What’s even more puzzling is why Baucus would criticize the implementation of the law when Fowler left his Senate staff, went through yet another D.C. revolving door, and was hired by the Obama administration specifically to implement the law as the deputy director of the Office of Consumer Information and Oversight at the U.S. Department of Health and Human Services. Apparently Fowler, who had no problem writing a bill to massively enrich the health insurance industry, somehow can’t figure out how to spin that simple and inescapable truth to the public who must now live under that mandate.
Mike Dennison in The Billings Gazette: Medicaid Expansion is Dead
Medicaid expansion: Unless something extraordinary happens, this issue is dead. On Friday, House Republican leadership, by a single vote, kept the Medicaid expansion bill in a House committee bound to kill it. Sixty votes in the Republican-controlled House are needed to revive the bill – an amount Democrats haven’t been able to muster all session.
That single vote just happened to be a Democrat, State Rep. Tom Jacobson (D-Great Falls), to which The Western Word noted:
Readers may remember that I have written about Jacobson before. He was a candidate for State House District 25 taking on incumbent Cleve Loney. Jacobson beat Loney by 74 votes out of the 5,068 votes cast. A complaint was filed by his opponent (Cleve Loney) because Jacobson was “passing out chips, candy, and water to people who were waiting in line to vote at the Expo Park in Great Falls (MT).”
The complaint by Loney was dismissed by the Montana Commissioner of Political Practices because, apparently, all is fair at the polls in Great Falls.
All of this comes as Gov. Steve Bullock (D-MT), who didn’t even campaign in support of the expansion, invested lots of political capital in attempting to get the expansion passed at the legislature.
The talk of expansion even dominated Gov. Bullock’s speech to Democrats in the Flathead, as The Daily Inter Lake reports:
What Bullock claimed he saw upon taking over the post, however, was what he called a “wholesale attack” on public education, public employees, women’s rights and reproductive freedom.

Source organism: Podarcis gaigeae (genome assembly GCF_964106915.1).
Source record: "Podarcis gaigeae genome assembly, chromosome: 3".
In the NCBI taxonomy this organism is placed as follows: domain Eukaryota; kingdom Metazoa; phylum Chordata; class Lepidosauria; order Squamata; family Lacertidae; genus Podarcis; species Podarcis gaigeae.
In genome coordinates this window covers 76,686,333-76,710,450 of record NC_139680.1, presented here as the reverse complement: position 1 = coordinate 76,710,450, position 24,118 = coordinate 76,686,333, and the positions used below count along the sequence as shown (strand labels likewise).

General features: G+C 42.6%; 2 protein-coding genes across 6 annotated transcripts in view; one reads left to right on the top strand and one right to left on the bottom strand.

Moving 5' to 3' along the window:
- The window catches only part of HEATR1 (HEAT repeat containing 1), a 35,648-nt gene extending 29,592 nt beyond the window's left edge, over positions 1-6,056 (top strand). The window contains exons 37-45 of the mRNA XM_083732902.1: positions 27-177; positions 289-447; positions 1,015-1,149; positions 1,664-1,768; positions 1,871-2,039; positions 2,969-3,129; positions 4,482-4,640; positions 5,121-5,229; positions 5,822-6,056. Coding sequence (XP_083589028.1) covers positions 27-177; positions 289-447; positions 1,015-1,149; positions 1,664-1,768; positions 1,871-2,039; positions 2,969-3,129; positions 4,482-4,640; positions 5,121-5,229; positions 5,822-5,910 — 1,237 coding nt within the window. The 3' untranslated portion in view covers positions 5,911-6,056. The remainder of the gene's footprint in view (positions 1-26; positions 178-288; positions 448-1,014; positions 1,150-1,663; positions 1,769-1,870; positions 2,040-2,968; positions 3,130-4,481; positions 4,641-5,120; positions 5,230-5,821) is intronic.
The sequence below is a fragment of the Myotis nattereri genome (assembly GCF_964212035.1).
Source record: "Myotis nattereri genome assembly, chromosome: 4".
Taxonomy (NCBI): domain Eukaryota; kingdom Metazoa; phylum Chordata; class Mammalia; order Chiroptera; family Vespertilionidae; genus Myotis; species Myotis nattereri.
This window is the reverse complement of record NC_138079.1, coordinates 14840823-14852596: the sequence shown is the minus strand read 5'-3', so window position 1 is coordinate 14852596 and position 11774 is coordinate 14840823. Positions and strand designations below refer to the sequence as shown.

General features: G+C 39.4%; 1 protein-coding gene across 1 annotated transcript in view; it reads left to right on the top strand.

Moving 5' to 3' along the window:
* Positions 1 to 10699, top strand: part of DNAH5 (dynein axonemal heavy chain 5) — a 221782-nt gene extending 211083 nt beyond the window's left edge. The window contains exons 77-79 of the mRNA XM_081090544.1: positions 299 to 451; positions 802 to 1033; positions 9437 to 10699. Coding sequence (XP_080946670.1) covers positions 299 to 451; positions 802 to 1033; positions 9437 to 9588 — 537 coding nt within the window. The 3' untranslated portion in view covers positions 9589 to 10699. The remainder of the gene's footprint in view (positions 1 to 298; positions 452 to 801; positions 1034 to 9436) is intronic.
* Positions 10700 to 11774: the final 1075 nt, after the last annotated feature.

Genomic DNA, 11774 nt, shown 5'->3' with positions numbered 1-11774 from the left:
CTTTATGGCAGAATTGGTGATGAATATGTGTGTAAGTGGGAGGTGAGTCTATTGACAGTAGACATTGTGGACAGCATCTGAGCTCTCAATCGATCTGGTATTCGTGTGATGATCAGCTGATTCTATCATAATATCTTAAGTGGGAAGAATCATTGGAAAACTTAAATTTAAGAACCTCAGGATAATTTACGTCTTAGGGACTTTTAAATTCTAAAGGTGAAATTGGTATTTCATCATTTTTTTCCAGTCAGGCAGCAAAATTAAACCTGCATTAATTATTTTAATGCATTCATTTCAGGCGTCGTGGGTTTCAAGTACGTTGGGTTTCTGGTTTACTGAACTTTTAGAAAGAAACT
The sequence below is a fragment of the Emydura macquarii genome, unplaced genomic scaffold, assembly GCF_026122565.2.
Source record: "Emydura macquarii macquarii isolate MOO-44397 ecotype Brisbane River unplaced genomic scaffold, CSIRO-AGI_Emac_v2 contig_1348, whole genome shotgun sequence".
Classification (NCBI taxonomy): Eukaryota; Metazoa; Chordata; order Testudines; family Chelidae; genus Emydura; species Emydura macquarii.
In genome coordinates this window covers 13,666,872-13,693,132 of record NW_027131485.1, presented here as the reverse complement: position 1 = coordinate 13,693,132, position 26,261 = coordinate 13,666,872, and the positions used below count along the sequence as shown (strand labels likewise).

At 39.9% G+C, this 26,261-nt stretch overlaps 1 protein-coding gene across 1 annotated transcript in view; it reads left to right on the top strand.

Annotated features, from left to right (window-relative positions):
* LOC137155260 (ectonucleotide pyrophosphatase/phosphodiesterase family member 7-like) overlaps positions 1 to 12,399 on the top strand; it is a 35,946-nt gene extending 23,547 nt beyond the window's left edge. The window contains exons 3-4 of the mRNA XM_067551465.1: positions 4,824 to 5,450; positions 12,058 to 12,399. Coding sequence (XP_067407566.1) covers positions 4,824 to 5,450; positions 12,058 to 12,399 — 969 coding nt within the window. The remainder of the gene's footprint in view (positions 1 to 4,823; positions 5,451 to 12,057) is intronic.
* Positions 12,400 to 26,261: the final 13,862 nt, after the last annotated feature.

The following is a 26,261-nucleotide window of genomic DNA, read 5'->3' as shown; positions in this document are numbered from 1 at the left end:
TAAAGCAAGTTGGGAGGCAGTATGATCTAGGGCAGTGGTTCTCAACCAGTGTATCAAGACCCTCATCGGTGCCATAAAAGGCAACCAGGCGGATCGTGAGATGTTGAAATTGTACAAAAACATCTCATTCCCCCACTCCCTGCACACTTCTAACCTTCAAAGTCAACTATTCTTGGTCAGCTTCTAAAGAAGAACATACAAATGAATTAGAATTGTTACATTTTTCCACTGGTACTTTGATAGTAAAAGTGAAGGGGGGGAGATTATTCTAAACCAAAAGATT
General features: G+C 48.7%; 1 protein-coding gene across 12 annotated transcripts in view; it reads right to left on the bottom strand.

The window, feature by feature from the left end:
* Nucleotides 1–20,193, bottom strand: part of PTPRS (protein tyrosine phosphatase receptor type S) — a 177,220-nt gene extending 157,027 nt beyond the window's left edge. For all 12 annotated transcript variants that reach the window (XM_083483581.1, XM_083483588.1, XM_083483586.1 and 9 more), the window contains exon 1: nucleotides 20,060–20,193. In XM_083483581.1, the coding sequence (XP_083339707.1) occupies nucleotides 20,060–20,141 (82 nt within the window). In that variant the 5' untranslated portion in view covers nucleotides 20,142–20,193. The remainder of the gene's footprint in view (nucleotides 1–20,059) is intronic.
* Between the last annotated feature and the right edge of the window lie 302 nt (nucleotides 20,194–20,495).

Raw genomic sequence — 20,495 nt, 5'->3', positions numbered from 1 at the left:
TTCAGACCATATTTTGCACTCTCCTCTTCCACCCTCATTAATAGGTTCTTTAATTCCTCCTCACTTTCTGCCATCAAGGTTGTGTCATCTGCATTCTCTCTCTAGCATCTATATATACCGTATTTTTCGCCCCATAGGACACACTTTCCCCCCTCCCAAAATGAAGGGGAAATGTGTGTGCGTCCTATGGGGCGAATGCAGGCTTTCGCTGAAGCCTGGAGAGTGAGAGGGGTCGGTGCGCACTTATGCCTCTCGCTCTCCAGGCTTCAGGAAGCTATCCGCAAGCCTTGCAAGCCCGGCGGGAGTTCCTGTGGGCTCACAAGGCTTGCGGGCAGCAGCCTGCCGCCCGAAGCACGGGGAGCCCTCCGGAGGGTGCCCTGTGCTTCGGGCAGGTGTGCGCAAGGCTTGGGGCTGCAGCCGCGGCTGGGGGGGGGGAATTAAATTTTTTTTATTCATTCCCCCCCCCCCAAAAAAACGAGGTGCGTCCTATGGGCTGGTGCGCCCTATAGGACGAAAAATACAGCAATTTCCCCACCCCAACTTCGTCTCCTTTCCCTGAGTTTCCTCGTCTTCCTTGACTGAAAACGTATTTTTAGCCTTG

But what he is pursuing with the bulk of his political strength is an expansion of Medicaid. Bullock read nearly verbatim a statement he gave earlier that day at a press conference in Helena on the subject. That statement came after a measure touse federal funds to help the working poor buy insurance was defeated in procedural votes in the House.
As for the “alternative” expansion proposal that is on the table- instead of taking more of your taxpayer dollars and giving it to Medicaid, this proposal takes more of your dollars and basically gives it to the insurance companies. But, as the AP reports, even that proposal isn’t assured the approval of the federal government:
The Obama administration hasn’t signed off on the Arkansas deal, and it’s unclear how many other states will use it as a model. But it reflects a pragmatic streak in American politics that’s still the exception in the polarized health care debate.
So far, 20 mostly blue states, plus the District of Columbia, have accepted the expansion.
Thirteen GOP-led states have declined. They say Medicaid already is too costly, and they don’t trust Washington to keep its promise of generous funding for the expansion, which would mainly help low-income adults with no children at home.